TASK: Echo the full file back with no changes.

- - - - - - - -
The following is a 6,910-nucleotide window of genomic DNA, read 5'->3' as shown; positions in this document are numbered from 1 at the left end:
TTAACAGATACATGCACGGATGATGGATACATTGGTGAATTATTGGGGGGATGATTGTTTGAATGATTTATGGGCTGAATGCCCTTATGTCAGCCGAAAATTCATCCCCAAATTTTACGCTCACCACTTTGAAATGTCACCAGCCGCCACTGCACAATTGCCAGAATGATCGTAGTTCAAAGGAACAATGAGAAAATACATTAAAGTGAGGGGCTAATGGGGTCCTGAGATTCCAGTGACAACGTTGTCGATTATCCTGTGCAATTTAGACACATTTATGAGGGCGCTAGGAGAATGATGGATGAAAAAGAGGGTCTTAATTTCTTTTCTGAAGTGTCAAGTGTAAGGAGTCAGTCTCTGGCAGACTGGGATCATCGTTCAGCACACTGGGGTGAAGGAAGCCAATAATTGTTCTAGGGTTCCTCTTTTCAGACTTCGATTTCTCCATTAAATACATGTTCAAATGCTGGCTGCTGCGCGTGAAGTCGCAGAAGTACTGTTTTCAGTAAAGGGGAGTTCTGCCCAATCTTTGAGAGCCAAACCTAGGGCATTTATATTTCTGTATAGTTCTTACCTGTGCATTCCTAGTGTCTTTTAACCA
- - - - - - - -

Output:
The following is a 6,910-nucleotide window of genomic DNA, read 5'->3' as shown; positions in this document are numbered from 1 at the left end:
TTAACAGATACATGCACGGATGATGGATACATTGGTGAATTATTGGGGGGATGATTGTTTGAATGATTTATGGGCTGAATGCCCTTATGTCAGCCGAAAATTCATCCCCAAATTTTACGCTCACCACTTTGAAATGTCACCAGCCGCCACTGCACAATTGCCAGAATGATCGTAGTTCAAAGGAACAATGAGAAAATACATTAAAGTGAGGGGCTAATGGGGTCCTGAGATTCCAGTGACAACGTTGTCGATTATCCTGTGCAATTTAGACACATTTATGAGGGCGCTAGGAGAATGATGGATGAAAAAGAGGGTCTTAATTTCTTTTCTGAAGTGTCAAGTGTAAGGAGTCAGTCTCTGGCAGACTGGGATCATCGTTCAGCACACTGGGGTGAAGGAAGCCAATAATTGTTCTAGGGTTCCTCTTTTCAGACTTCGATTTCTCCATTAAATACATGTTCAAATGCTGGCTGCTGCGCGTGAAGTCGCAGAAGTACTGTTTTCAGTAAAGGGGAGTTCTGCCCAATCTTTGAGAGCCAAACCTAGGGCATTTATATTTCTGTATAGTTCTTACCTGTGCATTCCTAGTGTCTTTTAACCA